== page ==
Hazard alert – Risks of electric shock
Official title: The risks of electric shock and electrocution when working near the overhead electrical power grid in the Telecommunications sector
On this page
- Elimination and control of hazards
- Legislative and regulatory requirements
- Additional resources
- Contact us
In recent years, the Labour Program has investigated several accidents where employees in the telecommunication industry have either:
- died due to electrocution, or
- suffered serious injuries
The most frequent cause of these incidents has been employees inadvertently contacting power lines.
Work near the overhead electrical power grid is unavoidable in this industry. Tasks include setting up, maintaining, or repairing telecommunications networks.
The telecommunication lines often share the same poles as the electrical grid. The electric grid remains energized during telecommunication work activities, and this presents one of the highest risks of injury for telecommunication employees. Employees near the overhead electrical power grid frequently work in a vehicle-mounted aerial platform (bucket truck). The work often takes place at least 3 metres from a power line, but an employee may accidentally move closer.
Working around power lines is a hazard that poses one of the greatest risks to employees in the telecommunication sector. Not all power lines are insulated. Bare wires offer no protection from arcing and electrocution.
While conducting their work, employees may move too close and accidentally touch the electrical line resulting in electric shock or electrocution. Even if they do not touch the line, the electrical energy can arc through the air and injure or kill a person.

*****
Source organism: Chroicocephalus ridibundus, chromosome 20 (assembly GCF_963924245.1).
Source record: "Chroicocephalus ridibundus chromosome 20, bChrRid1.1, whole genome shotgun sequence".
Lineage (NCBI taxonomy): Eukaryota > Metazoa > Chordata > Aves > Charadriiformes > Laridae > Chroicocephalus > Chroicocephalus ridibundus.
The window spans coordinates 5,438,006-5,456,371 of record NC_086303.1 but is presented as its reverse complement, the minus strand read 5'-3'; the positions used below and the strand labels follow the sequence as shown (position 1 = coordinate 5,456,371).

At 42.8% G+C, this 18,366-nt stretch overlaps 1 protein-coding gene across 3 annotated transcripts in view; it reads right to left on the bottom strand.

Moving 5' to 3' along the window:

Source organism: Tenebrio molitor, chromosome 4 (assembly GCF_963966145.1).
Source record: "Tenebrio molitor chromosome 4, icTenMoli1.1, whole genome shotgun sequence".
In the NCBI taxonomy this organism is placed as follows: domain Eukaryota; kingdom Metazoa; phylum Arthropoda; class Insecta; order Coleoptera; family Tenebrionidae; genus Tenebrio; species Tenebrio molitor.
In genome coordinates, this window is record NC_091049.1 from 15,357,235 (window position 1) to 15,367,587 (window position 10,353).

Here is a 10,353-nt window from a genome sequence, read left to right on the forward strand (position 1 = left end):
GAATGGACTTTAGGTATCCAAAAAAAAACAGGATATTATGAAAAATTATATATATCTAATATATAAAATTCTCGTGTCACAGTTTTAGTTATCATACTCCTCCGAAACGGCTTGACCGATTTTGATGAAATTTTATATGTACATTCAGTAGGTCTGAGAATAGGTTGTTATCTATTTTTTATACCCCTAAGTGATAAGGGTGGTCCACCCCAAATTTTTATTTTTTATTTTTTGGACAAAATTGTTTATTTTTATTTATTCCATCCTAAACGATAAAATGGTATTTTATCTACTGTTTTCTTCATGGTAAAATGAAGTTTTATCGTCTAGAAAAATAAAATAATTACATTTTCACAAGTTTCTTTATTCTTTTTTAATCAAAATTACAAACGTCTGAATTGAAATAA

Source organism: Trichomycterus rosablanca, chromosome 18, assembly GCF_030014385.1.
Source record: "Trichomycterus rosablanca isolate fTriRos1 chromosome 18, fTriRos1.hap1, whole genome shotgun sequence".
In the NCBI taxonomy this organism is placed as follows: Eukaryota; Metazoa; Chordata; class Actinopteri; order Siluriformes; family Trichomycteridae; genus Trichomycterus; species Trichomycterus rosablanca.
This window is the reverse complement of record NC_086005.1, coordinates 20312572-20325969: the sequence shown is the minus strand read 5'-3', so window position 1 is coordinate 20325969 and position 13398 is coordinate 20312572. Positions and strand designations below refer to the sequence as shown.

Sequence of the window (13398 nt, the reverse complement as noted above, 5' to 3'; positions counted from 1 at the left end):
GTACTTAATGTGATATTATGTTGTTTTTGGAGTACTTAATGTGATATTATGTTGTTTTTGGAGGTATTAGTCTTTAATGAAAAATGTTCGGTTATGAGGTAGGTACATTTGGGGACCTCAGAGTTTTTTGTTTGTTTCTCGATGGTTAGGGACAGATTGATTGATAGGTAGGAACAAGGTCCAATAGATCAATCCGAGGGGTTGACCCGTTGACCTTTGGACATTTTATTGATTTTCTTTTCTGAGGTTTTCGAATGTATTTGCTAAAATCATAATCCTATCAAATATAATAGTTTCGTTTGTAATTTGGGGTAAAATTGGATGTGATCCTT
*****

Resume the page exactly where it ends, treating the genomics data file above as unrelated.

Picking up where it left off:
The work environment may increase the hazards. Tree branches, grid configuration, uneven terrain, and weather conditions, may all increase the risk of accidental contact with the electrical grid.
Elimination and control of hazards
The employer must identify, analyze, and control the hazards that employees are exposed to with the participation of:
- the Policy and/or Work Place Health and Safety Committee, and/or
- the Health and Safety Representative
The Canada Labour Code (the Code), Part II, requires employers to take preventive measures to protect employees from hazards. These measures include:
- eliminate the hazard
- reduce the hazards through engineering or administrative controls, and, as the last resort
- provide personal protective equipment (PPE)
It is sometimes impossible to eliminate all hazards while installing or maintaining the telecommunication network. The employer must then implement hazard reduction measures, such as:
- the use of non-conductive tools as an engineering control, and
- the administrative control of restricting certain work activities to only qualified persons
Employees must also have the training, supervision and knowledge of the risks associated with working near different types of power lines. Nonetheless, there will be residual hazards associated with this work. PPE will be the only means to further reduce the risks of injury or death.
Legislative and regulatory requirements
The Code and the Canada Occupational Health and Safety Regulations (COHSR) require employers to implement preventive measures. They should consider other standards or industry best practices that inform their hazard prevention program.
Section 3.11 of COHSR requires that, when using ladders, they must be non-conductive and compliant with the CSA Z11 Portable Ladders Standard.